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Frankenstein: or the Modern Prometheus by Mary Shelley

October 23, 2017


I liked Frankenstein when I read it in high school. Last year I read a book about artificial intelligence that mentioned Frankenstein and it gave me an itch to read it again. It’s a great book, and a little maddening that it was written by Mary Shelley when she was just a teenager (first published anonymously in 1818).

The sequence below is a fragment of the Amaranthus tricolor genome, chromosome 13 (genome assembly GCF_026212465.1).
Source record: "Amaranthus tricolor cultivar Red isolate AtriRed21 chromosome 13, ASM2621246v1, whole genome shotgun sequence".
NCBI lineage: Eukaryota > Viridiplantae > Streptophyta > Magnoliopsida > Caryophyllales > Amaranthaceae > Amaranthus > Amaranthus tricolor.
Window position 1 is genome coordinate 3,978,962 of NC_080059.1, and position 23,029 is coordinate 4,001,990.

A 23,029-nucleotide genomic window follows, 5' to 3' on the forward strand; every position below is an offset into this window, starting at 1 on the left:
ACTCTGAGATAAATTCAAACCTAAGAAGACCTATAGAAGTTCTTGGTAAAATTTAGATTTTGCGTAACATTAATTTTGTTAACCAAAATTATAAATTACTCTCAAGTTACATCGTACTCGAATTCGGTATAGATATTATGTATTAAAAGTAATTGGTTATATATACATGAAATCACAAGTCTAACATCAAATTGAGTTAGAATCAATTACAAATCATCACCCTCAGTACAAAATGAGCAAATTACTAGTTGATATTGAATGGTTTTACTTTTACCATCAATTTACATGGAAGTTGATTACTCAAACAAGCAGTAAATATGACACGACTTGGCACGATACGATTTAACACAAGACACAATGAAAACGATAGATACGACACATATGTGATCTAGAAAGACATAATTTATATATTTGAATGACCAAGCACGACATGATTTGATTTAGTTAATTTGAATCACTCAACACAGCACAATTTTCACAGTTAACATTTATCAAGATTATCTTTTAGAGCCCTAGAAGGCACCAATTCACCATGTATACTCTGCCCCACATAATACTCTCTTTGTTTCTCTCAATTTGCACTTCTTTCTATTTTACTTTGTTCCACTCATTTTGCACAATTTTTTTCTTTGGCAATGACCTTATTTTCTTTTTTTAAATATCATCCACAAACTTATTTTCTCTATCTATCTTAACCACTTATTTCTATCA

Frankenstein has been somewhat ruined by Hollywood, with its lumbering, dim-witted version of the monster. In the novel, Frankenstein is the name of the protagonist—Dr. Victor Frankenstein, who creates life through a scientific experiment and is then horrified by what he has created. The creature in the novel is athletic and intelligent. Shunned by his creator, driven out by other people, the monster teaches himself what it means to live, though he comes to understand that he’ll never be human. He’ll never be accepted by society. He’ll never understand love or have a creator who loves him. But beyond these weighty themes, Frankenstein is also just an enjoyable horror story and maybe the first great science fiction novel.


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